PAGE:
The ruling is a victory — for now — for Texas Attorney General Ken Paxton, who had argued that the lower court opinion would have thrown “the electoral process in disarray” because districts must be determined by October 1.
“The lower court here struck down the maps as an intentional racial gerrymander,” said Joshua A. Douglas an election law expert at the University of Kentucky College of Law. “Although just a preliminary decision that puts the lower court’s decision on hold, the 5-4 split indicates that the map’s challengers may have a tough time before the Justices when the (Supreme) Court eventually hears this case.”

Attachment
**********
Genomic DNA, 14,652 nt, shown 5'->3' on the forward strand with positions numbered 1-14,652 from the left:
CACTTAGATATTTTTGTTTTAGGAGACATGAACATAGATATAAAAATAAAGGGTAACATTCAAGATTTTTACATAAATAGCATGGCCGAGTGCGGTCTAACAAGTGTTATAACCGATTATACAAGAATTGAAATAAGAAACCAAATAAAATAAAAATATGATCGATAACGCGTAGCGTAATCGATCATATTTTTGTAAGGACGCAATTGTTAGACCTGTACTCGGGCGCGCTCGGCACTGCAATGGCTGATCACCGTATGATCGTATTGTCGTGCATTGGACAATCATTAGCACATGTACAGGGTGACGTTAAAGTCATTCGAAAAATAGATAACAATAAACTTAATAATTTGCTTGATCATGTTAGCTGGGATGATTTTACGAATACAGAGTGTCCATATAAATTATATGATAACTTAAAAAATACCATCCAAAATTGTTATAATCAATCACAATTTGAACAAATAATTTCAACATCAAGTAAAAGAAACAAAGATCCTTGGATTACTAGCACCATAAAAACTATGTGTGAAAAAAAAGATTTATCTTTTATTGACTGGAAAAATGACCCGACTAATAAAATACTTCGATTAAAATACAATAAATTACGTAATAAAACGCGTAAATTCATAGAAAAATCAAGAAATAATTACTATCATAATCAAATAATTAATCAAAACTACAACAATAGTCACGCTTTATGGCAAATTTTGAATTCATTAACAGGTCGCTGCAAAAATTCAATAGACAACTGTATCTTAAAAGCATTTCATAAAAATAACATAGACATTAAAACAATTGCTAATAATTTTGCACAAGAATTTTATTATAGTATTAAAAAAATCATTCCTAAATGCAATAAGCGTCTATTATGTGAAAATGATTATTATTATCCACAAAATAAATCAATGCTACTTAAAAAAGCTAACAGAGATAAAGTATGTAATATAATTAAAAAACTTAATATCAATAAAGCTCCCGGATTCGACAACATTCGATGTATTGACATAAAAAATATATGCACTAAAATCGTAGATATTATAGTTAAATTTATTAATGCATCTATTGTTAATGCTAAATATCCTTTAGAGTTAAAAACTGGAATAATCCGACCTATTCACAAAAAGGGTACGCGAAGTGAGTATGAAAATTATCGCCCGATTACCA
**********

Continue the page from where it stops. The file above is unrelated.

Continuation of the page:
The four liberal justices on the court — Ruth Bader Ginsburg, Stephen Breyer, Sonia Sotomayor and Elena Kagan — noted that they would have denied Texas’ request.
Allison Riggs, senior voting rights attorney for the Southern Coalition for Social Justice, who represents the challengers in the case, said she was disappointed by the “inexplicable ruling.”
“However, we look forward to voters in Texas and the court below being vindicated when the Supreme Court hears all the facts in this case and realizes that Texas sought to purposefully minimize the political power of voters of color,” she added.